Accompanied by her "Hard Copy" crew, Dimond shouted a question at him. Jackson turned toward her, stared briefly, then walked away.
She feels sorry for Jackson and his inability to have a normal life.
"Look at him," she said. "Look at what he's done to himself. He must be so full of self-loathing to carve off the tip of his nose and plant things in his cheeks. My overwhelming feeling for him is pity."
Jackson's camp says the family of the alleged victim is out for the pop star's money. Dimond said it's possible the boy's mother, who has filed no civil suit seeking damages, is just waiting for the moment when she can profit the most.
"But that's not my information," she said.
Sunday, January 13, 2002
Diane Dimond is a modern day journalist who defies a category. She’s been called “A renaissance broadcaster” for her versatility on-air and “A reporter’s reporter” for her consistently high-quality investigative storytelling. Dimond’s greatest talent may be her ability to communicate complicated stories in an understandable, common-sense way.
Diane utilizes multi-media platforms to tell the stories she finds so fascinating. Her nationally syndicated weekly crime and justice newspaper column is distributed by Creators Syndicate and she maintains a column archive at her official website at www.DianeDimond.com . She is a frequent contributor of articles to the innovative news-based Internet web site The DailyBeast.com. In the field of radio Diane was co-host of Greenstone Media’s syndicated morning radio talk show in 2007. She can often be heard filling in on other major radio talk shows. Demos of this work can be found on Dimond’s website.
When there is a breaking crime story you can often see Dimond’s thoughtful commentary on CNN, Fox News, MSNBC, Court TV (TruTV) and other cable outlets. She’s been a substitute anchor on cable as well. Dimond is also an accomplished narrator and voice over artist and is the voice of the long running “Disorder in the Court” on TruTV.
Diane Dimond may be best known for first exposing then explaining to the world the child molestation charges against Michael Jackson. Dimond’s coverage of Jackson’s criminal trial was seen by millions on Court TV, NBC’s Today Show, MSNBC, Larry King Live and news outlets worldwide. Her book on Jackson, Be Careful Who You Love: Inside the Michael Jackson Case, published by Simon and Schuster/Atria Books and released in November 2005, is an explosive tome detailing Dimond’s exclusive revelations from 1993 when she first broke the story – to the case 10 years later when, once again, Dimond was the first to report the charges against Jackson.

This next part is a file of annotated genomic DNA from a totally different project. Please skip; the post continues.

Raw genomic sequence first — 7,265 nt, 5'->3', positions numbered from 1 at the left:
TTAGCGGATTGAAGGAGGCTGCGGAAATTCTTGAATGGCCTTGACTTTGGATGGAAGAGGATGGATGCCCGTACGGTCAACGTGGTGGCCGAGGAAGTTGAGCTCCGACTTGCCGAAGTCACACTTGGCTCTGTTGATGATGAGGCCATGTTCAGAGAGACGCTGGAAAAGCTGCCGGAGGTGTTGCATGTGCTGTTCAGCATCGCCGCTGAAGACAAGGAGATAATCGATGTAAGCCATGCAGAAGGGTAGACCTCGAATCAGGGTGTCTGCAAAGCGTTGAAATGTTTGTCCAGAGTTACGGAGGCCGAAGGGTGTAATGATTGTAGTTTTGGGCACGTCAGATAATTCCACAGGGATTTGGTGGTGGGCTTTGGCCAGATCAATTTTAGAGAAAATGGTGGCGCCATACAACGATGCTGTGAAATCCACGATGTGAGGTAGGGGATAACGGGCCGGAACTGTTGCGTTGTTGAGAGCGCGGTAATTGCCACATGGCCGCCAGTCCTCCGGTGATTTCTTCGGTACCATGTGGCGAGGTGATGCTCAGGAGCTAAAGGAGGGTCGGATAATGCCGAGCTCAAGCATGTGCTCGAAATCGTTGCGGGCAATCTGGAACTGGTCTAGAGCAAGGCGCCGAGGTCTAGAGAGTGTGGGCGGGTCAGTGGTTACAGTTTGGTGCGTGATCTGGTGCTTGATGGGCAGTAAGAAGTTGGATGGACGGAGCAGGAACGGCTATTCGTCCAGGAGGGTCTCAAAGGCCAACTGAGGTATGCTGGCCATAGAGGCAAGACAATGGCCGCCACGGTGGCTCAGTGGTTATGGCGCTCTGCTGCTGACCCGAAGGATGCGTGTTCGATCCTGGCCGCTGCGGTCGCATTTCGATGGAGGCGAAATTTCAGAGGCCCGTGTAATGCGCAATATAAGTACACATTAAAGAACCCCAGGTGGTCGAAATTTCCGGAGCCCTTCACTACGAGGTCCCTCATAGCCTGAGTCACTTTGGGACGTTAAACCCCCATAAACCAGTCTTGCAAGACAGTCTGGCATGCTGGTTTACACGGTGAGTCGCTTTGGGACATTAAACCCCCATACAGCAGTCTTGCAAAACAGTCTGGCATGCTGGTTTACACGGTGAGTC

Diane’s latest book Cirque Du Salahi – Be Careful Who You Trust published by CreateSpace and available at Amazon.com, delves into the shoddy journalism that catapulted the erroneous “White House Gate Crashers” into the public square. The book provides an exclusive look at the couple at the center of the scandal, Michaele and Tareq Salahi, and dissects where the truth and the lies intersect in the saga. It’s also a scathing indictment of the Washington D.C. social/political scene as well as Reality Television - both those who appear in it and those who produce it.
Diane has been at the center of countless major news stories during her award winning career. She was the first to report the story of rape at the Kennedy compound in Palm Beach, Florida and to identify William Kennedy Smith as the accused. And Dimond has been praised for her hard-hitting interviews with a number of infamous prison inmates including: Pamela Smart, a school teacher serving a life sentence for enticing her high school lover to kill her husband; James Earl Ray, the convicted assassin of Martin Luther King Jr.; Jeffery McDonald, the convicted “Fatal Vision Killer”; Kenneth Bianchi, the convicted “Hillside Strangler” and Dimond is the only reporter to have ever interviewed Richard Allen Davis, the convicted killer of Polly Klass.
She began her broadcasting career in Albuquerque, New Mexico. At the fifty thousand watt KOB Radio she wrote and anchored the morning newscasts and her investigative series on corruption within the local sheriff’s department earned her the prestigious Silver Gavel Award from the American Bar Association.